F.B. International’s Weekend Digest is an easy-to-read breakdown of what we’re reading and highlighting from the past week.
More from this week’s theme: Blog–Food Industry & Food Safety
Food Safety & Knowledge Sharing Across Industries: An Interview with George Walker
What our team is reading this week:
Each week, the team at F.B. chooses an article to share. These are not necessarily related to international business, but are some “good-reads” we think you may enjoy.
Fabrice Bonvoisin, President
We all know at least one person who has been affected by cancer. Breast cancer, prostate cancer, lung cancer, leukemia and many other forms of this killing disease. When listening to an NPR report about “living drugs” (https://to.pbs.org/2MSNxvj
) it reminded me how far technology has come in recent years. I first heard about this promising treatment for cancer on the Science Channel: a presentation of the research conducted by scientist in Pennsylvania, on reprogrammed T cells, armed with chimeric antigen receptors (CAR). These cells are called CAR-T cells. The National Cancer Institute provides a definition of these killer T-cells (https://bit.ly/2L0yRbT
) and multiple treatments using these types of cells have been validated by the Food and Drug Administration (https://bit.ly/2nJiaZd
). While these treatments sound very promising, there are still many obstacles. T-Cells don’t work equally on all patients (https://bit.ly/2waWBV3
), and some forms like solid tumors seem to be also tough to treat (www.ncbi.nlm.nih.gov)
I am an optimist by nature, so I do believe that it is only a matter of time before dying of cancer becomes a thing of the past. The real question is how pharmaceutical companies, hospitals and the entire healthcare system are going to adapt to this radical transformation of cancer patient treatments. According to the National Cancer Institute (www.costprojections.cancer.gov/), this is a $174 Billion Dollar question to address by 2020!
Image from Penn Today
Ruby Blau, Marketing Associate
What if the Earth was made of blueberries? Although it may seem silly, a version of this question was posted at on an online physics forum and piqued the interest of Anders Sandberg, neuroscientist and a senior research fellow at the University of Oxford’s Future of Humanity Institute. This question led to a thought experiment. Because scientists can often estimate the geological makeup of planets far away, it’s pretty interesting to imagine a planet like Earth made up of “billions of single blueberries floating in space.” This Forbes article is a nice, layman’s peek into geology and theoretical physics by way of blueberries.
Balint Homonnai Varga, Assistant Project Coordinator
There comes a time when your nephew’s contagious obsession with dinosaurs gets to you. My little nephew knows the names and characteristics of numerous, if not all, dinosaurs by heart – when I’m around, I hear at least one mention of dinosaurs per hour. Inevitably, the affinity for the mystical creatures spread to me as well. In the recent weeks, paleontologists published a study, in which they name a new ankylosaurid species, Akainacephalus johnsoni from fossils in the Grand Staircase – Escalante National Monument, Utah. National geographic reports about the discovery in detail, and as always, the read is quite interesting.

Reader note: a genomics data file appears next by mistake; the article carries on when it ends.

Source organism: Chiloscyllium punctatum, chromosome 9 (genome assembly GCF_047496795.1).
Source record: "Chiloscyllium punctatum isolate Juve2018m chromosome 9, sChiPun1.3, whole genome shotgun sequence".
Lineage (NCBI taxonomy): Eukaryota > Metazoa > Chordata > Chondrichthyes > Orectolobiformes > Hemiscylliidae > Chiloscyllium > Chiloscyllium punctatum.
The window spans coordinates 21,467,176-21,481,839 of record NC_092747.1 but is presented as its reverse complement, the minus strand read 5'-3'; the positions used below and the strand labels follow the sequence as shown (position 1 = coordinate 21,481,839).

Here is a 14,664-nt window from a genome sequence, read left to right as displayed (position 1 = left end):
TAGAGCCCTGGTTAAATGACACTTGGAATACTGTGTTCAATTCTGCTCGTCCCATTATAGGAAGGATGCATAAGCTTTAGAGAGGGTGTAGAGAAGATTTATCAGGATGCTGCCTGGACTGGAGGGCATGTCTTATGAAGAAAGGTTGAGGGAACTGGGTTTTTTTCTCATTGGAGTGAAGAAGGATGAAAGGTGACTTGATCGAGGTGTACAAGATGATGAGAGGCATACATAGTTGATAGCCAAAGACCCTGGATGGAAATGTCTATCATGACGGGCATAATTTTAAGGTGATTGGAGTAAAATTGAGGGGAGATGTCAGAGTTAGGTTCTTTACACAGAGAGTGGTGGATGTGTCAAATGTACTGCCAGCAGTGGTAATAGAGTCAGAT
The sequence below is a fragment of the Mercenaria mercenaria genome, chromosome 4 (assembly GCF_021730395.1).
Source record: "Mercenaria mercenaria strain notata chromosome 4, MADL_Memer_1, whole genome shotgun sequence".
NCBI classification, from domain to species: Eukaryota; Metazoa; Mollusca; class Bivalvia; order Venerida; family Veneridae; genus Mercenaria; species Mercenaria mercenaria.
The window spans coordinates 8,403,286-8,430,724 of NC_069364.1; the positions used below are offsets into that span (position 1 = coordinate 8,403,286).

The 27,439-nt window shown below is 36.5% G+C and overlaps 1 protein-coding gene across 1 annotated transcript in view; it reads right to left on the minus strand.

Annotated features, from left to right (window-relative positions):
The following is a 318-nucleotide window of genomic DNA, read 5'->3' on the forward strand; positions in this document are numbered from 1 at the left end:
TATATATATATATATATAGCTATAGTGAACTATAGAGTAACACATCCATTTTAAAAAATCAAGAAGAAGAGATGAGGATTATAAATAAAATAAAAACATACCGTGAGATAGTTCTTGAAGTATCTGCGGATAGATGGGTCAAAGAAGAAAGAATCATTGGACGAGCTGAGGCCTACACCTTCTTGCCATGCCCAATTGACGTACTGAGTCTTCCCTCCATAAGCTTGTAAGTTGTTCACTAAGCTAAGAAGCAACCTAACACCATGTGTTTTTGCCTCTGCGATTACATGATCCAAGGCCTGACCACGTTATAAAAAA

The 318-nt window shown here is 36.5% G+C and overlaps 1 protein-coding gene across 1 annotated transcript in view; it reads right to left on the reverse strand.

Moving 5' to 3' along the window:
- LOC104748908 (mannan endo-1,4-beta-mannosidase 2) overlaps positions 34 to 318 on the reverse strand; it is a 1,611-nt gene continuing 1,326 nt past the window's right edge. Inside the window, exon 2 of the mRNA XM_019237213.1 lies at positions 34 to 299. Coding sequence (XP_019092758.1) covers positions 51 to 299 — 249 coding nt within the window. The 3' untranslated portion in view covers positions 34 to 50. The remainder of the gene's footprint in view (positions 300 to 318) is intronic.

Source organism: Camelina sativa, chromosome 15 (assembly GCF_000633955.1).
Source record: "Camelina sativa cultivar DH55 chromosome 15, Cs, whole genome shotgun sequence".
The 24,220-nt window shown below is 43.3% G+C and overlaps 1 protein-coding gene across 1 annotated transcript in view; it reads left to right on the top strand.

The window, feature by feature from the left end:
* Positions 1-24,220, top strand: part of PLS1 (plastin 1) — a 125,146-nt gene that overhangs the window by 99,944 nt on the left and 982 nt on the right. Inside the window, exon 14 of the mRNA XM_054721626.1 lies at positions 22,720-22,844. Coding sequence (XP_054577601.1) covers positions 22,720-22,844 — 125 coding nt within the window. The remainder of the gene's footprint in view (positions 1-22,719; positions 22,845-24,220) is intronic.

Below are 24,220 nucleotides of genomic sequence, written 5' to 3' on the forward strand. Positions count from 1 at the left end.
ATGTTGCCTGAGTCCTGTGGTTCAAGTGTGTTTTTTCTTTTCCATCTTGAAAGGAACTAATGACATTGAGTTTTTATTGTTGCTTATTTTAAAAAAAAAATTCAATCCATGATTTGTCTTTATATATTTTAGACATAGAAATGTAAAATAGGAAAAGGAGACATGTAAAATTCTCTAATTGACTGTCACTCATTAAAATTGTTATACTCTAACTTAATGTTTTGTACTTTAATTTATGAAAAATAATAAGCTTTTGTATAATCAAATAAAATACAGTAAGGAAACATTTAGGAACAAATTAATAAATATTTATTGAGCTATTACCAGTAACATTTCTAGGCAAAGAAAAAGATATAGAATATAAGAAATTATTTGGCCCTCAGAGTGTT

Image from National Geographic
Events you may be interested in next week:
- August 21st: India’s Civil Aviation & Airport Development — Opportunities for U.S. Companies. Webinar sponsored by the U.S. Commercial Service. Speakers and topics include: S. Suresh, Board Member – Finance, Airports Authority of India, Ministry of Civil Aviation: Key airport development opportunities; Amber Dubey, Partner and Head of Aerospace & Defense, KPMG, New Delhi: Overview of the Indian aviation market; Mike Hopkins, Program Manager, International Air Traffic Control Systems, Raytheon: Best practices and doing business in India; Erick Kish, Commercial Attaché, U.S. Embassy, New Delhi: Assistance for U.S. companies in India. 9:00 – 10:15 a.m. CDT. Fee: $25. For information & registration, please see: https://bit.ly/2OHQDCS
- August 21st: Export 101 and New Technologies You Should Know. Workshop, sponsored by the Illinois SBDC International Trade Center at the Center for Entrepreneurship, College of DuPage, will give you the basic understanding of how exporting works, including e-commerce. 10:00 a.m. – 12:00 p.m., Center for Entrepreneurship, College of DuPage, 2525 Cabot Drive, Lisle, IL. No charge; advance registration required. For information & registration, please see: https://bit.ly/2MVRaR1
- August 23rd: Upcoming Infrastructure Projects in Brazil. Webinar, sponsored by the U.S. Commercial Service, will describe one of Brazil’s largest infrastructure development pushes ever, including plans to award projects in transportation, power generation and transmission, telecommunications infrastructure and water and sanitation, with an estimated total investment of $80 billion dollars. 1:00 – 2:15 p.m. CDT. Fee: $40. For information & registration, please see: https://bit.ly/2BeYkPe
Next week’s theme: Restaurant chains who go international–failures and success stories
Image from Business Management EU
This week we talked to a food industry expert, next week we’ll take that theme a bit further. From the classic case study of McDonald’s in France, to Starbucks’ faceplant in Australia and their impending entry to Italy we’ll examine chain restaurants who try their hands abroad. Make sure to follow us on Twitter and LinkedIn to see these posts.
Ruby is the Marketing Associate for FB International LLC. Ruby focuses on supporting the marketing, social media, and business development efforts of FB International’s clients.
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